As the people of Yao Jin work to rebuild their village, with the help of Operation Blessing. With Christmas approaching, The OBI team decided to throw a party in the village. The villagers loved the idea and decorated for their very first Christmas in the Village.
Find out more about the China Quake Project at:
i will never leave weather die or not
The village of Yao Jin, China is virtually working 24 hours a day around the clock to rebuild an entire village after being completely devastated by the May 12th earthquake.
There is an incredible sense of unity among the entire village as young and old work together to accomplish this rebuilding project. Much construction has been done and it is absolutely amazing to see the progress being made to bring back this village.
Brick by brick, person by person, a new foundation of hope is being laid. The villagers are living in makeshift tents and there is still a great need to help this village rebuild their homes before the winter.
While it takes a village to raise a child, it will take you to help raise this village. Get involved and find out more at *******www.chinaquakeproject****
Tibetan tectonics trigger China quake: Geologists
Camera caught quake as it happened May 12, 2008
(CNN) — The death toll from the China earthquake was 12,012 Tuesday night, but was expected to rise as soldiers and rescue crews pulled more bodies from crumbled buildings at the epicenter in Sichuan province.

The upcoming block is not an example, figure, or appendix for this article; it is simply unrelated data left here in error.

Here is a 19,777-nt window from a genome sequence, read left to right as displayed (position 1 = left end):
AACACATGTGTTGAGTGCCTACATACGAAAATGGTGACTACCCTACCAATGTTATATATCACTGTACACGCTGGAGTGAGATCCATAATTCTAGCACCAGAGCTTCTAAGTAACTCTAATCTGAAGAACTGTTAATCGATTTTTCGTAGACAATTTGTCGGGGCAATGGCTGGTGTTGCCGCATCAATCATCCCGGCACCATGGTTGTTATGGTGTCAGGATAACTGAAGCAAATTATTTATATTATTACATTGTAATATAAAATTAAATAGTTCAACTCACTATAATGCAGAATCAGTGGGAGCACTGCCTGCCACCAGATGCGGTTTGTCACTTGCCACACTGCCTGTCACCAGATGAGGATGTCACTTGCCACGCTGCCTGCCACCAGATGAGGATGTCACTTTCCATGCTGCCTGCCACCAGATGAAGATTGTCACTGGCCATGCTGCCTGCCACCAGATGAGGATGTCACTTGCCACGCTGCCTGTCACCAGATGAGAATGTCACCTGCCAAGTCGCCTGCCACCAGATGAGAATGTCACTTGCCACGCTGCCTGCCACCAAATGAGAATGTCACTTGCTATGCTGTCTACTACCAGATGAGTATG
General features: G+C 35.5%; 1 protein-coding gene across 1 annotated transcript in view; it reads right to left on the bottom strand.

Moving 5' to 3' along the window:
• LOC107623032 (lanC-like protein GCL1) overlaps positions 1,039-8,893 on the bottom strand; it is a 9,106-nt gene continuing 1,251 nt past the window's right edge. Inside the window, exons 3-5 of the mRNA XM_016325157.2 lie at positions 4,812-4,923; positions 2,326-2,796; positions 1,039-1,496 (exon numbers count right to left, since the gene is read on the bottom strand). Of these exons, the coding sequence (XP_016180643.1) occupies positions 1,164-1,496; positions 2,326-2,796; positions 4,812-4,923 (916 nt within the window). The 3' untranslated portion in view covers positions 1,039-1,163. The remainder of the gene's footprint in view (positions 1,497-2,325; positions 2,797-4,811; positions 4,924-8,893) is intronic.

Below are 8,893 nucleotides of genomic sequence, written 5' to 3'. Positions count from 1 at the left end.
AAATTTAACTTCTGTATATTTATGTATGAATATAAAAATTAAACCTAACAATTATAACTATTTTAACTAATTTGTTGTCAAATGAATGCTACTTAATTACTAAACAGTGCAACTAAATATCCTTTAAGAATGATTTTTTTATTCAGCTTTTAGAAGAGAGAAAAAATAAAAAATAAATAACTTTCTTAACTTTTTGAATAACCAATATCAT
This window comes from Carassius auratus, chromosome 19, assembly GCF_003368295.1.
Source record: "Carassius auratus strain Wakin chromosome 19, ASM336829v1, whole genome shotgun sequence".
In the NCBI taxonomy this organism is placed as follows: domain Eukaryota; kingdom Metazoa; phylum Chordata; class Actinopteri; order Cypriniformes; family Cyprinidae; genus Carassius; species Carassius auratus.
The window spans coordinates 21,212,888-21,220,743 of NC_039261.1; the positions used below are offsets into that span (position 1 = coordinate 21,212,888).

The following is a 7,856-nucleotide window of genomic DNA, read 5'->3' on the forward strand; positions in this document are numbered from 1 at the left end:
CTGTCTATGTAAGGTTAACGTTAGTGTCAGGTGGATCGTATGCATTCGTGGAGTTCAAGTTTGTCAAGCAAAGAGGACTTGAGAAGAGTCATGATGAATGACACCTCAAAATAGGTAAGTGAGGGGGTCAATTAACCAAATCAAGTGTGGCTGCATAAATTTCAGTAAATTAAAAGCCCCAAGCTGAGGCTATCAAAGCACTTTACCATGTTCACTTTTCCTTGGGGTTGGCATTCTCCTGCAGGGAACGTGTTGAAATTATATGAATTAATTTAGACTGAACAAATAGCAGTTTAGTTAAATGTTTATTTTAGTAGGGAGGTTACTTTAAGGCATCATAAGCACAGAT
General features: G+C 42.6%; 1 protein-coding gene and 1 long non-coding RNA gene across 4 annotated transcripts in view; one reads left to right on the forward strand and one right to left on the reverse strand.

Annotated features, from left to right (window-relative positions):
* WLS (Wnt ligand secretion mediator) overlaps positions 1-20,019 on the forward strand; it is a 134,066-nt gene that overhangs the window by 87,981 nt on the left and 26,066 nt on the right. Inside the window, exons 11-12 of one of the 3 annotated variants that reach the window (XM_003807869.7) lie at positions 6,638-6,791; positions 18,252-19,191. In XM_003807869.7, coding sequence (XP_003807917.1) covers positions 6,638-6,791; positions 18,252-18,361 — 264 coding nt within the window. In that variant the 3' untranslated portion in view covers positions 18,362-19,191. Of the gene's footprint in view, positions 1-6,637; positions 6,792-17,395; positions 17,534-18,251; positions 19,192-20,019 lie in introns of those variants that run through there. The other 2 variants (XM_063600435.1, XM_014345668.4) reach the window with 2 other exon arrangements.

Authorities said the death toll from Monday's quake might change every hour, as they heard reports from crews frantically working to remove bodies and survivors from the debris, the state-run Xinhua news agency said.
Xinhua reported 26,026 people injured. Thousands were missing, many of them buried, and the tally kept changing.
Tibetan tectonics trigger China quake: Geologists
The violent quake that shook China's Sichuan province is linked to a shift of the Tibetan plateau to the north and east, experts said.
"There will certainly be many aftershocks," commented Paul Tapponnier, an expert on tectonics in the region that is prone to earthquakes.
The quake, with a magnitude of 7.8, struck close to densely populated areas of Sichuan province and was felt across a swathe of southeast Asia.
China's state-run Xinhua news agency quoted local disaster relief officials as saying 3,000 to 5,000 people were estimated to have died in just one district of Sichuan, Beichuan County.
Earthquakes are frequent and deadly along the fringes of the Tibetan Plateau, which was raised when India collided into Eurasia, starting some 50 million years ago.
It is this powerful thrust that created the Himalayas, towering at 8,848 metres with Mount Everest, the highest peak. The mountains continue to reach skyward to this day, propelled by unstable tectonic terrain.
"Tibet is being pushed to the east. It is straddling southern China and locally the Sichuan bassin," said Tapponier.
The quake that emanated in the Longmenshan margins of the Tibetan plateau "has a very complex geology," said Robin Laccassin, director of the tectonics department at the Institute.
"There are many major fault lines... Some are ancient and they probably broke," said Laccassin.
The deadliest earthquake to rock the Tibetan plateau in the 20th century was in 1920 when 230,000 people died in Gansu province. Another quake in Yunnan in the southwest left more than 15,000 dead in 1970.
The China Quake project offers an exciting, innovative and interactive approach to disaster relief.
The goal: Rebuild an entire village of 55 homes destroyed by the recent China earthquake.
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Today marks the one year anniversary of the earthquake that struck China... The Christian Broadcasting Network CBN *******www.cbn****